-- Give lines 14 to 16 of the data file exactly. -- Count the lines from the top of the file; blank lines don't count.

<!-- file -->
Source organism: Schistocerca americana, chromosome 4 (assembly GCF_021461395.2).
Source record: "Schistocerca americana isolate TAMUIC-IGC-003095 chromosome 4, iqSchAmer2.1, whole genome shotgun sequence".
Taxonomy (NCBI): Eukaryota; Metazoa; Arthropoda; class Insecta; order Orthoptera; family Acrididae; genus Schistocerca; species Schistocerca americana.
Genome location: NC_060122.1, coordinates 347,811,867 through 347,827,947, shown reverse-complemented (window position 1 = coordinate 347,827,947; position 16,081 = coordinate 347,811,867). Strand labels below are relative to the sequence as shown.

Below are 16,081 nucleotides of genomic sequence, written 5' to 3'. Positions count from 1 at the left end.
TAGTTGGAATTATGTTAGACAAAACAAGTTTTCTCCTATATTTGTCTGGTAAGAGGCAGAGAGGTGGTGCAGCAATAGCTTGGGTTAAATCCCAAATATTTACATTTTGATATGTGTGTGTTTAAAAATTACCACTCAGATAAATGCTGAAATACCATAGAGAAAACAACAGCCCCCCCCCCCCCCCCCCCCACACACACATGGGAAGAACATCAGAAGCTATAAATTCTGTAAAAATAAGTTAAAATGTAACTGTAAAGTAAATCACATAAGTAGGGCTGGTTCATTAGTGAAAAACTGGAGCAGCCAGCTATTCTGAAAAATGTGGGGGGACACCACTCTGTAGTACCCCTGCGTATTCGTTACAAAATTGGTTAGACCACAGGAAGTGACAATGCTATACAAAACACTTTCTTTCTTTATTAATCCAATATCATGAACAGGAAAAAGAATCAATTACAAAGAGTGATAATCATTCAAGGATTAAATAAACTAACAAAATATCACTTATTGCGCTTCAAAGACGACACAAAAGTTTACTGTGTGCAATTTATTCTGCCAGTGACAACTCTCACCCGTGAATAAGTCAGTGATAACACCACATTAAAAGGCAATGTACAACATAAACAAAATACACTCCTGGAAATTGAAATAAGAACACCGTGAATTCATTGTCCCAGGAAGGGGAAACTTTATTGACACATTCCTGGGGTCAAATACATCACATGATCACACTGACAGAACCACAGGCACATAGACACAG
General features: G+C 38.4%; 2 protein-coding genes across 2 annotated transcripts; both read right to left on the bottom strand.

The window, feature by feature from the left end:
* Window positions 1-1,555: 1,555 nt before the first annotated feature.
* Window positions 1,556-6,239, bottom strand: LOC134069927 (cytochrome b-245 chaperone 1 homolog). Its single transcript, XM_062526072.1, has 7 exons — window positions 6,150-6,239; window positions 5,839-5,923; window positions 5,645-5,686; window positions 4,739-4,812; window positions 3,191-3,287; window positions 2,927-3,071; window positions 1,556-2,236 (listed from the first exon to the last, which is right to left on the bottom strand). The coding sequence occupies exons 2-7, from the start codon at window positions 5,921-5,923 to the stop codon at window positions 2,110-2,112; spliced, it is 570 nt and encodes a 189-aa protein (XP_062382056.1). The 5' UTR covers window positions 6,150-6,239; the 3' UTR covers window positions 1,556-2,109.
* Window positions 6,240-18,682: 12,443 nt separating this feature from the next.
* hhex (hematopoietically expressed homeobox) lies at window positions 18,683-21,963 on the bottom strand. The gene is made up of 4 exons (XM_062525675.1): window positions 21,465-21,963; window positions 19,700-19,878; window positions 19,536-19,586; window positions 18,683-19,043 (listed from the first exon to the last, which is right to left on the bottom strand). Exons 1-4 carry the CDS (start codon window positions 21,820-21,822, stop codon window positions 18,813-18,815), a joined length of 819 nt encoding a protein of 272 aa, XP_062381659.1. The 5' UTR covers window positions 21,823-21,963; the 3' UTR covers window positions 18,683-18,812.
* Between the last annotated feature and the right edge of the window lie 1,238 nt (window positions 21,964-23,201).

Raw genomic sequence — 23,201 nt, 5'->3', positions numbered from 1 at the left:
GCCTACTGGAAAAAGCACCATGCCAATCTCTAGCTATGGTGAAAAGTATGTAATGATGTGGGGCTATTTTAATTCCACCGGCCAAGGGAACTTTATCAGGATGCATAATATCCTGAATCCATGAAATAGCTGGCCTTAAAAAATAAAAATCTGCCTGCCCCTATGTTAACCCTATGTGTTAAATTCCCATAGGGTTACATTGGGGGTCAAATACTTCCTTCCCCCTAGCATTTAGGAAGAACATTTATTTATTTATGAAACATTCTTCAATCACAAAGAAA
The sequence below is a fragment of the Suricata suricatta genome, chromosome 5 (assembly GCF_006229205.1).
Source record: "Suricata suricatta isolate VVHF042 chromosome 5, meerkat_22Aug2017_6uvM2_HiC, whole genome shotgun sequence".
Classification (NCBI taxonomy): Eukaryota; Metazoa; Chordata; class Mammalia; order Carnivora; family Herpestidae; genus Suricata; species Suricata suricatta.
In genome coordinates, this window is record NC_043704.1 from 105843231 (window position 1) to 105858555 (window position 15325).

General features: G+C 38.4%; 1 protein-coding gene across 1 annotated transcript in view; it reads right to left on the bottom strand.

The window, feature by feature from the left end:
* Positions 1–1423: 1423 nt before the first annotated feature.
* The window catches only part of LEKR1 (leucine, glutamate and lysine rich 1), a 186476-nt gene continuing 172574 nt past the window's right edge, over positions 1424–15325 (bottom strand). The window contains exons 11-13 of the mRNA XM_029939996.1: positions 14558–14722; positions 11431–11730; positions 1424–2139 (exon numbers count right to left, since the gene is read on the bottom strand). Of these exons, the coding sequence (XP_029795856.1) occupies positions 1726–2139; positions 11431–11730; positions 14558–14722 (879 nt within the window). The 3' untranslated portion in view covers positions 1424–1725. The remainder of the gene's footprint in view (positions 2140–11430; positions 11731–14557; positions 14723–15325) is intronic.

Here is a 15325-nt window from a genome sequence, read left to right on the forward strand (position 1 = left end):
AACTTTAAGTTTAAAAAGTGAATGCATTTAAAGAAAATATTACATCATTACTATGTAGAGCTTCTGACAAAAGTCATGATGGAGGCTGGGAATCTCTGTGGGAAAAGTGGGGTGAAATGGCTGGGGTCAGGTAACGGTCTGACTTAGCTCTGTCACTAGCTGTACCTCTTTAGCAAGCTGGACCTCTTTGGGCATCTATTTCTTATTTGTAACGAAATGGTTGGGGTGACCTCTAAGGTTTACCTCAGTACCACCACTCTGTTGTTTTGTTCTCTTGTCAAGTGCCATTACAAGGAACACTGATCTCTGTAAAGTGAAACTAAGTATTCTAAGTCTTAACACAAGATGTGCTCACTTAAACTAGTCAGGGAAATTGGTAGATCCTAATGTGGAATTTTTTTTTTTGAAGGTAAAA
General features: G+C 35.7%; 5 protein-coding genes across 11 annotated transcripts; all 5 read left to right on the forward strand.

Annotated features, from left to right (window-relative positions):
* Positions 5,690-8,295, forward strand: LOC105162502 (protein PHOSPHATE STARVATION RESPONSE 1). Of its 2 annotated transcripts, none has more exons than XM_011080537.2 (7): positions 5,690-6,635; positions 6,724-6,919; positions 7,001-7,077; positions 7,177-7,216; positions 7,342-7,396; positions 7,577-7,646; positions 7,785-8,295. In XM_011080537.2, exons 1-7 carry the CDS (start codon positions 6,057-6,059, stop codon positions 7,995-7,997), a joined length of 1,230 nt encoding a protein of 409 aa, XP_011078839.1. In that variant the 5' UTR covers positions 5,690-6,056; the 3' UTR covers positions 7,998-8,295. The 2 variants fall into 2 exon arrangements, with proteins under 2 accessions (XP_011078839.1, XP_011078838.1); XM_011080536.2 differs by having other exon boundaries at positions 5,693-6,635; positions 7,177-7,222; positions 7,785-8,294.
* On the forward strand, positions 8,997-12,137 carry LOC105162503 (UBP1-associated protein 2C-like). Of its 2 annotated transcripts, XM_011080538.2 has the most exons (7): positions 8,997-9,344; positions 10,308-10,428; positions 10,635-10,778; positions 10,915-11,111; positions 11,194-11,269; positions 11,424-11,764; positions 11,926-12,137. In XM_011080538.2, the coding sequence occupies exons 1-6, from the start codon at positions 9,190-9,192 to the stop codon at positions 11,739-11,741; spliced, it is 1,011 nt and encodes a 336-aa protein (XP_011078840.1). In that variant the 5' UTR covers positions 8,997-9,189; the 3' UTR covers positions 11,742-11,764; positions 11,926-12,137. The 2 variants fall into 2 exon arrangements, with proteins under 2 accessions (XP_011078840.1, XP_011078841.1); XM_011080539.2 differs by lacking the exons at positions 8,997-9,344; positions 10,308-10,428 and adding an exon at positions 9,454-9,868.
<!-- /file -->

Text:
Raw genomic sequence — 23,201 nt, 5'->3', positions numbered from 1 at the left:
GCCTACTGGAAAAAGCACCATGCCAATCTCTAGCTATGGTGAAAAGTATGTAATGATGTGGGGCTATTTTAATTCCACCGGCCAAGGGAACTTTATCAGGATGCATAATATCCTGAATCCATGAAATAGCTGGCCTTAAAAAATAAAAATCTGCCTGCCCCTATGTTAACCCTATGTGTTAAATTCCCATAGGGTTACATTGGGGGTCAAATACTTCCTTCCCCCTAGCATTTAGGAAGAACATTTATTTATTTATGAAACATTCTTCAATCACAAAGAAA
The sequence below is a fragment of the Suricata suricatta genome, chromosome 5 (assembly GCF_006229205.1).